The government’s national strategy for climate displacement seeks to warn people of risks, curb settlement in vulnerable areas and help the displaced earn a living. Previous efforts did not always work well, however: many people were sent with little consultation to far-flung places with few jobs. Despite being given new houses and plots to farm, many chose not to stay. “We would go back a few years later and find that they had sold the land and ended up landless again,” says Tasneem Siddiqui of the University of Dhaka. Many simply pocketed the money and moved to cities. They may have a better idea of their own interests than any planner.

Lots of climate migrants would like to move to the rich world.

Some prosperous places enable this, albeit in a strictly controlled fashion. Shahed Hossain’s home in Bangladesh was destroyed by a flood. He moved to a city, worked in a factory, saved and borrowed and eventually managed to buy a plane ticket to the United Arab Emirates (which lets in far more unskilled migrants than any Western country). As a labourer there he makes $400 a month—four times what he earned in Bangladesh. He has repaid his debts, and can now afford to send his children to university.

But most rich countries are far less open to migrants, many of whom take extraordinary risks to get to them nonetheless. Sylla Alseny, a farmer from Guinea, left home because his crops were ravaged by insects. (He blames climate change.) He headed for Europe overland. (Flying would have been cheaper, but he had no visa.) In Algeria his traffickers robbed him at knifepoint. In Tunisia police deported him, after gang-raping a female migrant in his group. He never made it to Europe.

Some countries are contemplating a warmer welcome for climate migrants. One, Argentina, has created a new visa for those fleeing climate-related disasters. (It has barely been used, perhaps because Argentina is far from anywhere people are fleeing.) A White House report in 2021 said some of those displaced by climate change “may” qualify as refugees. That is a tricky category to define, however, and the world’s asylum systems are dysfunctional.
Stress on the Nile

In the meantime, most climate migrants will have to stay close to home. Few of the most vulnerable places are prepared for a surge of them. In north Africa, whose inhabitants cluster by the coast, Groundswell predicts that 4.5m-13m people (2-6% of the population) will be displaced by climate change by 2050.


In Egypt most people live along the Mediterranean coast or the Nile.
By 2050, rising seas mean that much of the north coast, especially around the city of Alexandria, will be below the level at which floods can be expected at least once a year.
Groundswell predicts that many people will leave low-lying coastal areas and head for Cairo.
Many Egyptian farmers will see their fields dry out, too. Almost all Egypt’s water comes from the Nile. Yet Egypt’s government encourages waste by providing water free of charge to farmers and cheaply to households. Farmers flood their crops, rather than using drip irrigation. As a result, pipes often run dry.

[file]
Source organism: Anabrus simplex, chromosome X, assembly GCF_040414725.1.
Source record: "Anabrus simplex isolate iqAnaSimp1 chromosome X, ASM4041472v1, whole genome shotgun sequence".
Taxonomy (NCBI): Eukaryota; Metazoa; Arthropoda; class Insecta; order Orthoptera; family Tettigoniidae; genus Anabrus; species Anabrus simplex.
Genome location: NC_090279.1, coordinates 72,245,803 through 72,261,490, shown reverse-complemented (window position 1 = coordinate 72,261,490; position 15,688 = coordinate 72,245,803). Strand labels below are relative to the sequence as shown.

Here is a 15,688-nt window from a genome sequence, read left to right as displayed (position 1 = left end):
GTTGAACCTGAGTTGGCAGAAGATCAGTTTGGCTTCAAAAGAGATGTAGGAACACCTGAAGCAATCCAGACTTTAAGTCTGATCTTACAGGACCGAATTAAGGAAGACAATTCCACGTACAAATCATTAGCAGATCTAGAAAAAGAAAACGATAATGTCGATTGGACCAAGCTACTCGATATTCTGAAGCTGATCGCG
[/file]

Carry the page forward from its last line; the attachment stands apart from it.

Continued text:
This happened last year to Romany Sami, a 27-year-old farmer. He moved to Cairo and found a job as an electrician. But to afford a flat big enough for his family, he would have had to commute two or three hours each way through the city’s awful traffic. Instead he shared a cramped space with 12 other labourers. It was miserable, so eventually he went back to his farm, where there is water again—for now.
Egypt’s urbanisation rate, at 43%, has barely changed since the 1970s. At some point it will have to rise again; it makes no sense for half the swelling population of a desiccating country to live in the countryside. Yet the government has done little to make cities more welcoming. Fuel subsidies promote congestion. Red tape and rent controls make housing hard to find. The government should be making cities more livable. Instead, it is building a grandiose new capital with ornamental lakes 50km from Cairo. That provides fat contracts for military-backed firms, but few Egyptians can afford to live there.

Amazingly, many governments discourage domestic mobility. Roughly half have policies to reduce rural-urban migration, according to the un. China’s household-registration system bars rural folk from many public services in big cities, forcing millions of domestic migrants to leave their children in awful village schools. A huge rural job-guarantee scheme in India in effect pays the poor to remain in their home states. Similar schemes reduce mobility in Ethiopia, Indonesia and Vietnam. Discouraging free movement makes societies less dynamic under any circumstances. It also makes it harder for them to adapt to climate change.

Policies aimed at the world’s estimated 475m smallholder farms tend to focus on helping them stay where they are by adopting more climate-resilient farming techniques. That can be useful. But many of these small farms will eventually become unsustainable because of climate change. Many farmers will have to give up farming, find other jobs and rely on bigger, more capital-intensive farms for food.
Rather than trying to prevent the inevitable, Sam Huckstep and Michael Clemens of the Centre for Global Development, a think-tank in Washington, suggest that governments should subsidise rural-urban transport, teach rural folk how much urban jobs pay and help them find work when they arrive. They should also make state benefits portable, so that migrants do not lose them when they move.

governments should subsidise rural-urban transport, teach rural folk how much urban jobs pay and help them find work when they arrive.

The challenges of preparing for climate migration, though only a subset of the challenges of preparing for climate change itself, are immense. New arrivals will need physical infrastructure, from housing to transport, and the human capital to help them adapt, especially education, health care and job training.

All this may seem daunting. Yet if one thinks of climate mobility “as a process that occurs over the next hundred years, it can become a lot less scary,” says A.R. Siders of the University of Delaware. “One hundred years from now things will look very, very different…And so resisting the idea of change—it’s sort of nonsensical.”

This article appeared in the Briefing section of the print edition under the headline “Out of the frying pan”
Sources: WorldPop and Center for International Earth Science Information Network (CIESIN), Columbia University; Groundswell Spatial Population and Migration Projections; USGS Earlywarning; Floodbase; Climate Central; The Economist